The statutory text of these two prohibitions can be summarized at a high level as: (1) obscuring important features of a product or service, or (2) leveraging certain circumstances to take an unreasonable advantage. The circumstances that Congress set forth, stated generally, concern gaps in understanding, unequal bargaining power, and consumer reliance.
Unlike with unfairness but similar to deception, abusiveness requires no showing of substantial injury to establish liability, but is rather focused on conduct that Congress presumed to be harmful or distortionary to the proper functioning of the market. An act or practice need fall into only one of the categories above in order to be abusive, but an act or practice could fall into more than one category.
Material interference may include actions or omissions that obscure, withhold, de-emphasize, render confusing, or hide information relevant to the ability of a consumer to understand terms and conditions. Interference can take numerous forms, such as buried disclosures, physical or digital interference, overshadowing, and various other means of manipulating consumers’ understanding.
Taking unreasonable advantage
The second form of “abusiveness” under the CFPA prohibits entities from taking unreasonable advantage of certain circumstances. Congress determined that it is an abusive act or practice when an entity takes unreasonable advantage of three particular circumstances. The circumstances are:
- A “lack of understanding on the part of the consumer of the material risks, costs, or conditions of the product or service.” This circumstance concerns gaps in understanding affecting consumer decision-making.
- The “inability of the consumer to protect the interests of the consumer in selecting or using a consumer financial product or service.” This circumstance concerns unequal bargaining power where, for example, consumers lack the practical ability to switch providers, seek more favorable terms, or make other decisions to protect their interests.
- The “reasonable reliance by the consumer on a covered person to act in the interests of the consumer.” This circumstance concerns consumer reliance on an entity, including when consumers reasonably rely on an entity to make a decision for them or advise them on how to make a decision.
Lack of Understanding
The first circumstance, of which entities cannot take “unreasonable advantage,” as defined in the CFPA, concerns “a lack of understanding on the part of the consumer of the material risks, costs, or conditions of the product or service.”When there are gaps in understanding regarding the material risks, costs, or conditions of the entity’s product or service, entities may not take unreasonable advantage of that gap. Such gaps could include those between an entity and a consumer. Certain types of gaps in understanding can create circumstances where transactions are exploitative.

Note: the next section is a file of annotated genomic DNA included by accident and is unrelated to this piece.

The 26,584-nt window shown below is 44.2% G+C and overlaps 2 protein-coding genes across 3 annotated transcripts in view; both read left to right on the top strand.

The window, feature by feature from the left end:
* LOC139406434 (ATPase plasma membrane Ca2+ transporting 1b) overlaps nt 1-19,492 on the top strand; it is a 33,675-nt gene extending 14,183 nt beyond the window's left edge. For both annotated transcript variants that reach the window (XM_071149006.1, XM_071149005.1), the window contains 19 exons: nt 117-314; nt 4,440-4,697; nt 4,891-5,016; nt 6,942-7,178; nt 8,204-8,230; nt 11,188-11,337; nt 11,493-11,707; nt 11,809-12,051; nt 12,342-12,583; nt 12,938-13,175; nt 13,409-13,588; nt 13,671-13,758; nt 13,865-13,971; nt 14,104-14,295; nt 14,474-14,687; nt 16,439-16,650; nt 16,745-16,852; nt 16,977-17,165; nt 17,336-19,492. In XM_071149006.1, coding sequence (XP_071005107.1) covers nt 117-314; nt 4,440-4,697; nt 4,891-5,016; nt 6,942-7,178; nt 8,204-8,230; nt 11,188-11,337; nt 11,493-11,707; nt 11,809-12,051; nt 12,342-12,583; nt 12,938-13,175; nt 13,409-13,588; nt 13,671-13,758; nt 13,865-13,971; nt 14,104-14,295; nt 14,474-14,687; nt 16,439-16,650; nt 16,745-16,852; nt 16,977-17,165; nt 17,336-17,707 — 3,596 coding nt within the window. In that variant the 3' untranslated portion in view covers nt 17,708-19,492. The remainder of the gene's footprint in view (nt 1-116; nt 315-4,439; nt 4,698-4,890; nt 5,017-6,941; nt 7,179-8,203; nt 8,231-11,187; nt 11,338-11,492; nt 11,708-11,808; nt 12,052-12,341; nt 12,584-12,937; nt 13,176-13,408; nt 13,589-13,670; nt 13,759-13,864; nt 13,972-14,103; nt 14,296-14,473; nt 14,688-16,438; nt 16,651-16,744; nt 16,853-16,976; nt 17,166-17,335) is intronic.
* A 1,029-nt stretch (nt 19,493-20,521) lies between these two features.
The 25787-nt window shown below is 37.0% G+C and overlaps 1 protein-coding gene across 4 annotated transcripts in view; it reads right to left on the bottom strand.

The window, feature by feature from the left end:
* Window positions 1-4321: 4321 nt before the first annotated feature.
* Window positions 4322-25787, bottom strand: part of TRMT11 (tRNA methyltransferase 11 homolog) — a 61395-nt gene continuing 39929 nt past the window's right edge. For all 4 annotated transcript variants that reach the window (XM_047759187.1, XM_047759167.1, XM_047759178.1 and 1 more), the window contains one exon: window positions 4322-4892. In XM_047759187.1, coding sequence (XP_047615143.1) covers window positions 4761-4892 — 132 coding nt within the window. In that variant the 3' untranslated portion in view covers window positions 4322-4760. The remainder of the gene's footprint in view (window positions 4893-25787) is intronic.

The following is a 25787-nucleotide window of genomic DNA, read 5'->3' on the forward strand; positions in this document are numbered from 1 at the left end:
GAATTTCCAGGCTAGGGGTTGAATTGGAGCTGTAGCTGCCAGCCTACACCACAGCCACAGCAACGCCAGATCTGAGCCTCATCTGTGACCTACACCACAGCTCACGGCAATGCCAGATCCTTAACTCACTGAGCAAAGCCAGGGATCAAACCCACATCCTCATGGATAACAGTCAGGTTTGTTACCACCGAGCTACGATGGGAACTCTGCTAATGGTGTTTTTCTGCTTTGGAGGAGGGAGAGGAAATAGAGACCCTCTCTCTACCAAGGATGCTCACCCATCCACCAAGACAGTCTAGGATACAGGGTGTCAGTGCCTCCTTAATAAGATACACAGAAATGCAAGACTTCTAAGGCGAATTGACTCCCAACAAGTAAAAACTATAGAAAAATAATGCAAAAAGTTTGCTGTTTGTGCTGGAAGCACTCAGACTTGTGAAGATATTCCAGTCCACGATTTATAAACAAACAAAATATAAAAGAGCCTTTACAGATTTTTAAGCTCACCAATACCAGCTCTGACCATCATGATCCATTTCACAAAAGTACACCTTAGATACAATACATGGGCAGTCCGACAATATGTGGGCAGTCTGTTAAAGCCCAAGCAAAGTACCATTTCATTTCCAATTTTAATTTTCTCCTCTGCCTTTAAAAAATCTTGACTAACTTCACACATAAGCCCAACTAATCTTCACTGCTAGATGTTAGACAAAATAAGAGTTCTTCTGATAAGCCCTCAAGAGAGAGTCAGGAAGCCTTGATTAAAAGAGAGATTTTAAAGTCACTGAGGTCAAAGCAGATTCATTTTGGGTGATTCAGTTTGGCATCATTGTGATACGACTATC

Gaps in understanding as to “risks” encompass a wide range of potential consumer harms. “Risks” include but are not limited to the consequences or likelihood of default and the loss of future benefits. Gaps in understanding related to “costs” include any monetary charge to a person as well as non-monetary costs such as lost time, loss of use, or reputational harm. And gaps in understanding with respect to “conditions” include any circumstance, context, or attribute of a product or service, whether express or implicit. For example, “conditions” could include the length of time it would take a person to realize the benefits of a financial product or service, the relationship between the entity and the consumer’s creditors, the fact a debt is not legally enforceable, or the processes that determine when fees will be assessed.
Inability of Consumers to Protect their Interests
The second circumstance, of which entities cannot take “unreasonable advantage,” as defined in the CFPA, concerns “the inability of the consumer to protect the interests of the consumer in selecting or using a consumer financial product or service.” When people are unable to protect their interests in selecting or using a consumer financial product or service, they can lack autonomy. In these situations, there is a risk that entities will take unreasonable advantage of the unequal bargaining power. Thus, Congress has outlawed taking unreasonable advantage of circumstances where people lack sufficient bargaining power to protect their interests. Such circumstances may occur at the time of, or prior to, the person selecting the product or service, during their use of the product or service, or both.
The third circumstance, of which entities cannot take “unreasonable advantage,” as defined in the CFPA, concerns “the reasonable reliance by the consumer on a covered person to act in the interests of the consumer.” This basis for finding abusiveness recognizes that sometimes people are in a position in which they have a reasonable expectation that an entity will act in their interest to make decisions for them, or to advise them on how to make a decision. Where people reasonably expect that a covered entity will make decisions or provide advice in the person’s interest, there is potential for betrayal or exploitation of the person’s trust. Therefore, Congress prohibited taking unreasonable advantage of reasonable consumer reliance. There are a number of ways to establish reasonable reliance, including but not limited to the two described below.